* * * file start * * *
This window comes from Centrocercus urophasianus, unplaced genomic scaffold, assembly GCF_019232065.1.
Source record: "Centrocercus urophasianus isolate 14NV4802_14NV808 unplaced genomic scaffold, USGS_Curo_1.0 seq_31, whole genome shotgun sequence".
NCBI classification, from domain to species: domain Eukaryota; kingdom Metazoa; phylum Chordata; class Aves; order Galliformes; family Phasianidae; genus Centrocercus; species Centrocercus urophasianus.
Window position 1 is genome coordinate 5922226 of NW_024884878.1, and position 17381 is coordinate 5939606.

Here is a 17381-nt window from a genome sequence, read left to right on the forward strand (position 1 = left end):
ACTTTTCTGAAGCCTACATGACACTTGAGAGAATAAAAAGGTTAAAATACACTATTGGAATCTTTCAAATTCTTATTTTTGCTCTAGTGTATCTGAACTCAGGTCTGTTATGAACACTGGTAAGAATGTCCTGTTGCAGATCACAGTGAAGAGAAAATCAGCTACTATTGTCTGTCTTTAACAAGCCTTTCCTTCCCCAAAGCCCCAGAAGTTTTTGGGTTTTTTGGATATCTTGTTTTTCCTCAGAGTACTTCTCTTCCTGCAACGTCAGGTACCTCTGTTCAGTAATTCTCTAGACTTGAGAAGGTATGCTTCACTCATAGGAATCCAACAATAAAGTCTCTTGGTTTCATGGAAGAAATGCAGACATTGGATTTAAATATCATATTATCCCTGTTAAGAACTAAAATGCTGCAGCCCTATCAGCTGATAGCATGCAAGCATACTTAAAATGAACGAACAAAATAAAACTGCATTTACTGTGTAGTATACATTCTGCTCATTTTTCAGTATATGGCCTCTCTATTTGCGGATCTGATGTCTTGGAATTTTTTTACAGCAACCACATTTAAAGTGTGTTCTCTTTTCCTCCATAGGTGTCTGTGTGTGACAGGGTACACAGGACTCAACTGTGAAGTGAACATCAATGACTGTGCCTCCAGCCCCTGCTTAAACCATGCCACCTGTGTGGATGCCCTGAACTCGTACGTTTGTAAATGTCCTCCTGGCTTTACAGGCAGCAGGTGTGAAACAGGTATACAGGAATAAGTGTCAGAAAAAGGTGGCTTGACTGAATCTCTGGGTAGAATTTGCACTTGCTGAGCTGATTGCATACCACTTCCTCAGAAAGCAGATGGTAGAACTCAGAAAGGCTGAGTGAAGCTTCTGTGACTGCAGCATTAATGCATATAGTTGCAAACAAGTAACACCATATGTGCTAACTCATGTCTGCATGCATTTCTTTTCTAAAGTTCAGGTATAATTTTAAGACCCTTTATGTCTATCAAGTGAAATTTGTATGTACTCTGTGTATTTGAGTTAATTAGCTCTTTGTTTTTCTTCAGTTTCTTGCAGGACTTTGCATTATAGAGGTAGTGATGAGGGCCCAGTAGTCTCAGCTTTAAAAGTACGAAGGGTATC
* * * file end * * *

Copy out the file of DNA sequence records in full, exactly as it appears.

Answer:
This window comes from Centrocercus urophasianus, unplaced genomic scaffold, assembly GCF_019232065.1.
Source record: "Centrocercus urophasianus isolate 14NV4802_14NV808 unplaced genomic scaffold, USGS_Curo_1.0 seq_31, whole genome shotgun sequence".
NCBI classification, from domain to species: domain Eukaryota; kingdom Metazoa; phylum Chordata; class Aves; order Galliformes; family Phasianidae; genus Centrocercus; species Centrocercus urophasianus.
Window position 1 is genome coordinate 5922226 of NW_024884878.1, and position 17381 is coordinate 5939606.

Here is a 17381-nt window from a genome sequence, read left to right on the forward strand (position 1 = left end):
ACTTTTCTGAAGCCTACATGACACTTGAGAGAATAAAAAGGTTAAAATACACTATTGGAATCTTTCAAATTCTTATTTTTGCTCTAGTGTATCTGAACTCAGGTCTGTTATGAACACTGGTAAGAATGTCCTGTTGCAGATCACAGTGAAGAGAAAATCAGCTACTATTGTCTGTCTTTAACAAGCCTTTCCTTCCCCAAAGCCCCAGAAGTTTTTGGGTTTTTTGGATATCTTGTTTTTCCTCAGAGTACTTCTCTTCCTGCAACGTCAGGTACCTCTGTTCAGTAATTCTCTAGACTTGAGAAGGTATGCTTCACTCATAGGAATCCAACAATAAAGTCTCTTGGTTTCATGGAAGAAATGCAGACATTGGATTTAAATATCATATTATCCCTGTTAAGAACTAAAATGCTGCAGCCCTATCAGCTGATAGCATGCAAGCATACTTAAAATGAACGAACAAAATAAAACTGCATTTACTGTGTAGTATACATTCTGCTCATTTTTCAGTATATGGCCTCTCTATTTGCGGATCTGATGTCTTGGAATTTTTTTACAGCAACCACATTTAAAGTGTGTTCTCTTTTCCTCCATAGGTGTCTGTGTGTGACAGGGTACACAGGACTCAACTGTGAAGTGAACATCAATGACTGTGCCTCCAGCCCCTGCTTAAACCATGCCACCTGTGTGGATGCCCTGAACTCGTACGTTTGTAAATGTCCTCCTGGCTTTACAGGCAGCAGGTGTGAAACAGGTATACAGGAATAAGTGTCAGAAAAAGGTGGCTTGACTGAATCTCTGGGTAGAATTTGCACTTGCTGAGCTGATTGCATACCACTTCCTCAGAAAGCAGATGGTAGAACTCAGAAAGGCTGAGTGAAGCTTCTGTGACTGCAGCATTAATGCATATAGTTGCAAACAAGTAACACCATATGTGCTAACTCATGTCTGCATGCATTTCTTTTCTAAAGTTCAGGTATAATTTTAAGACCCTTTATGTCTATCAAGTGAAATTTGTATGTACTCTGTGTATTTGAGTTAATTAGCTCTTTGTTTTTCTTCAGTTTCTTGCAGGACTTTGCATTATAGAGGTAGTGATGAGGGCCCAGTAGTCTCAGCTTTAAAAGTACGAAGGGTATC